Ricky Kneece produced the top yielding peanuts in South Carolina in 2006, but that's no surprise, he is a former, yield winner, a Peanut Profitability Award winner, and his office walls at the Kneece family farm headquarters are lined with production awards.

In 2006, he and his father, Delano Kneece, produced over 5,200 pounds per acre of Virginia-type peanuts on 278 acres to win the yield award. The keys to growing high yielding peanuts, he contends, are rotation, location and hard work required to do things on time.

At a time when many peanut growers have gone to three, or even two year rotations, Kneece steadfastly sticks to his four year rotation schedule for peanuts.

“We plant corn, followed by cotton, followed by corn, then peanuts. Then, we plant corn back behind the peanuts to take advantage of leftover nitrogen, plus it gives us more flexibility in what pesticides we can use,” Kneece says.

Rotation dictates how many acres of corn, cotton and peanuts will be planted on the farm. Despite the high price of corn and low price of cotton, Kneece believes in the long-run he will be more profitable sticking to the rotation, rather than increasing corn acreage to take advantage of high prices.

Rotation also helps keep fertilizer prices down, and at a time when prices for nitrogen and other crop nutrients are soaring, that is a big consideration. “We go by soil samples, but even if samples don't call for nitrogen, we typically put down 30 units per acre. We put down gypsum that has sulfur in it, which also helps,” Kneece says.

The South Carolina grower is also a stickler for timing. “We don't start planting peanuts before May 10. Every day, I record what I've planted, and we spray fungicides and herbicides on a precise schedule. The first application will be exactly at 35 days, never later, and only earlier, if rain is forecast. The next spray will be 14 days later, following the schedule developed by Jay Chapin, peanut specialist at Clemson University's Edisto Research and Education Center in nearby Blackville, S.C.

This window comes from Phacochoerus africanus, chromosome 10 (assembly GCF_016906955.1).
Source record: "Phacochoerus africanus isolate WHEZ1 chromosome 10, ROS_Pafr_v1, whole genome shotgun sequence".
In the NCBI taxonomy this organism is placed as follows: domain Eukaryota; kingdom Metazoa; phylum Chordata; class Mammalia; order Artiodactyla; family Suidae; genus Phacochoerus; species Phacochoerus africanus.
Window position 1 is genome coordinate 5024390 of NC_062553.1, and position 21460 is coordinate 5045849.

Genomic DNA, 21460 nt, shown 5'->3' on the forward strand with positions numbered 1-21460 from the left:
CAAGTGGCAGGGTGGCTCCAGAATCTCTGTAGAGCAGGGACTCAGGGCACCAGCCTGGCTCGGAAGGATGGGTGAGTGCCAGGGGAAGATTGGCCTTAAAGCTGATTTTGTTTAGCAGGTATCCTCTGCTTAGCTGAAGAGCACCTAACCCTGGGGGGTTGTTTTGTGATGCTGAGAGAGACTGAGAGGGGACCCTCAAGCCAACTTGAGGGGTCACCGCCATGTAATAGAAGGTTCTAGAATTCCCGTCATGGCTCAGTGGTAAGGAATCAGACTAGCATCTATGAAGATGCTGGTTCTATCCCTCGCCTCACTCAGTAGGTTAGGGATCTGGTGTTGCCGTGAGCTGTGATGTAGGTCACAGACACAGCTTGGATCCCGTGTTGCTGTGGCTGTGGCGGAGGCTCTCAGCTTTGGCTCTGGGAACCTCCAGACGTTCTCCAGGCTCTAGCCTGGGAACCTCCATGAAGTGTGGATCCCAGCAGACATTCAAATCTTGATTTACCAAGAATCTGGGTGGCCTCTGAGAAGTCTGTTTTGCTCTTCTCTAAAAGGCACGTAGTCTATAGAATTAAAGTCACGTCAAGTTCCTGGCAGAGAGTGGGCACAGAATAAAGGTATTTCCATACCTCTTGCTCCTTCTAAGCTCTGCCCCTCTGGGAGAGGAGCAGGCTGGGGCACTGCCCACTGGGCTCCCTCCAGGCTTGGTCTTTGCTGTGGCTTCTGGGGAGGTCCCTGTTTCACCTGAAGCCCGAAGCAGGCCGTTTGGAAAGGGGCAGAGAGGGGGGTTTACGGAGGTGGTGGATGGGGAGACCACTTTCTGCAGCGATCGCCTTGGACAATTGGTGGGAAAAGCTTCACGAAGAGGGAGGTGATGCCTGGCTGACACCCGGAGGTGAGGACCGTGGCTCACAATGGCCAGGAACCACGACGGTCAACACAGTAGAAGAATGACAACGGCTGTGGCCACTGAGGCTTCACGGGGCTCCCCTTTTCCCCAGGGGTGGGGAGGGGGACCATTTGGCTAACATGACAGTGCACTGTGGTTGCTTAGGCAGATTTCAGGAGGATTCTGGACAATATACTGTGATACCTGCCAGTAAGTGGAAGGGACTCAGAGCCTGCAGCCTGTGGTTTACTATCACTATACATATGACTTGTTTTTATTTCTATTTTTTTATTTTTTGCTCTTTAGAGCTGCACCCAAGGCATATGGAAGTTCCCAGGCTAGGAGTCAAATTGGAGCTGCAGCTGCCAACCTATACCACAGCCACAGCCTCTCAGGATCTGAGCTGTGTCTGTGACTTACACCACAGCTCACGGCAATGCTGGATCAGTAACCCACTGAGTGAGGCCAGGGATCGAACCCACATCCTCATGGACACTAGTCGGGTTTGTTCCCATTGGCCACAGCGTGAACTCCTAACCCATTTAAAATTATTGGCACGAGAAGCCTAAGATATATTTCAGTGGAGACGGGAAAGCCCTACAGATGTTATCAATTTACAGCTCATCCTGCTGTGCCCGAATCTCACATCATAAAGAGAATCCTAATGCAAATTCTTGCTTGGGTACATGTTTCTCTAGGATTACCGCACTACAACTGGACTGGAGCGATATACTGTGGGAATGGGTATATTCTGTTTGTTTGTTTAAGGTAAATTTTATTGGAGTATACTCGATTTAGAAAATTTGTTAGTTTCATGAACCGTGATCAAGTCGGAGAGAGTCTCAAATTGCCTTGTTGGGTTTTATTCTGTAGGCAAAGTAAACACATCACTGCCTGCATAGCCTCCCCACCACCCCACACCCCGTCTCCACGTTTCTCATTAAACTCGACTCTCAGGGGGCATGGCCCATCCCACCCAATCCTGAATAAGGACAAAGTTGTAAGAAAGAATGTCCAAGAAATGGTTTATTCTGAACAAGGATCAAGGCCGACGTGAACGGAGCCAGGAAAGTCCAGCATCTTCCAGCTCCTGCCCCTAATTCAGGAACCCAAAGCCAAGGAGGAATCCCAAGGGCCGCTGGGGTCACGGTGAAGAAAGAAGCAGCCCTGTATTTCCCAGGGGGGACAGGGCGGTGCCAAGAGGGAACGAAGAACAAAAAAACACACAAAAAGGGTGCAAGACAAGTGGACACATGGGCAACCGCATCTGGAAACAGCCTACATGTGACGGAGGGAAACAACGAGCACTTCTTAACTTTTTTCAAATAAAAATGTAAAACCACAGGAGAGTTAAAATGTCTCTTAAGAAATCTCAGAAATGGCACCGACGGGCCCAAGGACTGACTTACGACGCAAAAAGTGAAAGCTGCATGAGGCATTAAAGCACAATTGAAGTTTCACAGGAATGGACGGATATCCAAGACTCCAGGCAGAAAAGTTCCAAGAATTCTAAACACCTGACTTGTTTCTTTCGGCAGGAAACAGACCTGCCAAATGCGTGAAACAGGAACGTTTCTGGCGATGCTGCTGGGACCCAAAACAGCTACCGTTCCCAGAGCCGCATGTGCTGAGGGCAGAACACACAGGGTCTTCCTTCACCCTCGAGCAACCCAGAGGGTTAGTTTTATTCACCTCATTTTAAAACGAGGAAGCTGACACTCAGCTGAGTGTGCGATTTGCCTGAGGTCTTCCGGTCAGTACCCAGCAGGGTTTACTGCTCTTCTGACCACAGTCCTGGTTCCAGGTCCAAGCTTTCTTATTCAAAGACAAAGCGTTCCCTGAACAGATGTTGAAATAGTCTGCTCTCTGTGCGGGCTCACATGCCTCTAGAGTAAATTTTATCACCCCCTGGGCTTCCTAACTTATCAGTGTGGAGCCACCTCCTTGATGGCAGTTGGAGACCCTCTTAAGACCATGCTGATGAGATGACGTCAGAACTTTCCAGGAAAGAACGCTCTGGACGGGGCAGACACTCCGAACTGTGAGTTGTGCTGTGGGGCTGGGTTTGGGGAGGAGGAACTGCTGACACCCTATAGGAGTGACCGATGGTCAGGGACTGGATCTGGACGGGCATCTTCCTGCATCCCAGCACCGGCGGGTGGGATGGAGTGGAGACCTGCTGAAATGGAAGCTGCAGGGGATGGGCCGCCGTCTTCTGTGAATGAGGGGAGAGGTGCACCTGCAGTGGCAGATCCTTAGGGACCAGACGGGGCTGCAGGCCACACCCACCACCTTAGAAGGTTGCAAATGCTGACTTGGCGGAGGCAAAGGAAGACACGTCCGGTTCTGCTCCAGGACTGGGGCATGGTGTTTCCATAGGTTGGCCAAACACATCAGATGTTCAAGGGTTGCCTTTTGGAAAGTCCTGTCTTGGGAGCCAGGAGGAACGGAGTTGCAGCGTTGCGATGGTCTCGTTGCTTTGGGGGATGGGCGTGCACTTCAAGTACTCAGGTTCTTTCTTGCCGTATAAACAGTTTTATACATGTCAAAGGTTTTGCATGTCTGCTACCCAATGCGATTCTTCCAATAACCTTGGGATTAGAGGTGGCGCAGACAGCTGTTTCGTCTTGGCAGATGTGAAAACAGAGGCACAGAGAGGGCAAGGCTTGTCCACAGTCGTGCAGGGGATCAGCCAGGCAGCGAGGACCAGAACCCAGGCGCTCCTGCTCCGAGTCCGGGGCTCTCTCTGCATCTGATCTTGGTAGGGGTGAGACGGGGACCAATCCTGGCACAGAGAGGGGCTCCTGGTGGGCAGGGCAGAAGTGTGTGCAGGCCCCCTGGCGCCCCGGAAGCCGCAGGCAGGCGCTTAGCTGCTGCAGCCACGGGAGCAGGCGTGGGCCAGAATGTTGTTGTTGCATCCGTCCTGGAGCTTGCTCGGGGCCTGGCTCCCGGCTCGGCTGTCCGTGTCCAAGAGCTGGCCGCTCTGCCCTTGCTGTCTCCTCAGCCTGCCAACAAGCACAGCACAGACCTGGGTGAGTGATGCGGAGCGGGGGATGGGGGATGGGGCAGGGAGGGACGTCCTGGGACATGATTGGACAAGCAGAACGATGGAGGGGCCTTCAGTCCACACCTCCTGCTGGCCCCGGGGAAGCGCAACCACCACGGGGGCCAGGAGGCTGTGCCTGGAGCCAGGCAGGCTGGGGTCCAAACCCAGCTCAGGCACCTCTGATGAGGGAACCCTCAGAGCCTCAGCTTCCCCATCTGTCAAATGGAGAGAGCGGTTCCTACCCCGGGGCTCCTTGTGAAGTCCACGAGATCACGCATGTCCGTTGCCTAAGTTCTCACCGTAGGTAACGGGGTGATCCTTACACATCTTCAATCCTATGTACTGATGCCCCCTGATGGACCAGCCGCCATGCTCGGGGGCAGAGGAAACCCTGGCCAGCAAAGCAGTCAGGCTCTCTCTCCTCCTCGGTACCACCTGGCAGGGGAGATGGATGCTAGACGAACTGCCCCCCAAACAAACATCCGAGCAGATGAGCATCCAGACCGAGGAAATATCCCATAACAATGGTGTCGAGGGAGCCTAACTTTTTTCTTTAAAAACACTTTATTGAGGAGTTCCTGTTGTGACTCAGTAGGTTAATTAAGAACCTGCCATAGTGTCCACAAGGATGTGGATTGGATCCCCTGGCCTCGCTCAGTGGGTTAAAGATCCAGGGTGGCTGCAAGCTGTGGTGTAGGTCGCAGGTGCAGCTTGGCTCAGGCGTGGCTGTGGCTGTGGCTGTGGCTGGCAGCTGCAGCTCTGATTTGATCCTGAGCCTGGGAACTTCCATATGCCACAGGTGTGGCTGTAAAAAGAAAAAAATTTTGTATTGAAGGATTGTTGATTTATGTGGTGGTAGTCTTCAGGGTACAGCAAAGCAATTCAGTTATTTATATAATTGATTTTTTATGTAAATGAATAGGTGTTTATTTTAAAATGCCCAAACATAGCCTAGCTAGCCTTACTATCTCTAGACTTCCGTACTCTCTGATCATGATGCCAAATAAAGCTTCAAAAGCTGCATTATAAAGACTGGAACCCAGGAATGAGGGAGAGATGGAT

“Never being late with our fungicides is a big reason for our success with peanuts,” Kneece contends. We use Bravo in the first application, followed by Bravo plus Tilt, followed by Abound, followed by Folicur plus Bravo, then Abound, followed by Folicur and Bravo, if needed,” he explains.

In addition to staying on a strict timing of fungicide application, Kneece says using four different fungicides helps reduce the risk of developing resistance to any one of them. In addition, he has used Headline and other fungicides to fine-tune his overall fungicide program.

They have likewise never depended totally on glyphosate for weed control in cotton and have thus far avoided the resistance problems faced by cotton growers throughout the Southeast. “We put Dual and Gramoxone over-the-top on peanuts at the cracking stage. We will switch to Staple Plus, which is Staple, plus Roundup to get away from such heavy use of Dual, Kneece explains. We try to not use the same chemicals on different crops,” he adds.

Kneece grows all Virginia type peanuts, primarily NC-V11, though shellers have encouraged growers to grow other varieties. “We have grown Perry with similar results, but it is more prone to tomato spotted wilt virus. We've tried planting late, planting half and half with NC-V11, but still Perry has problems with TSWV,” Kneece says.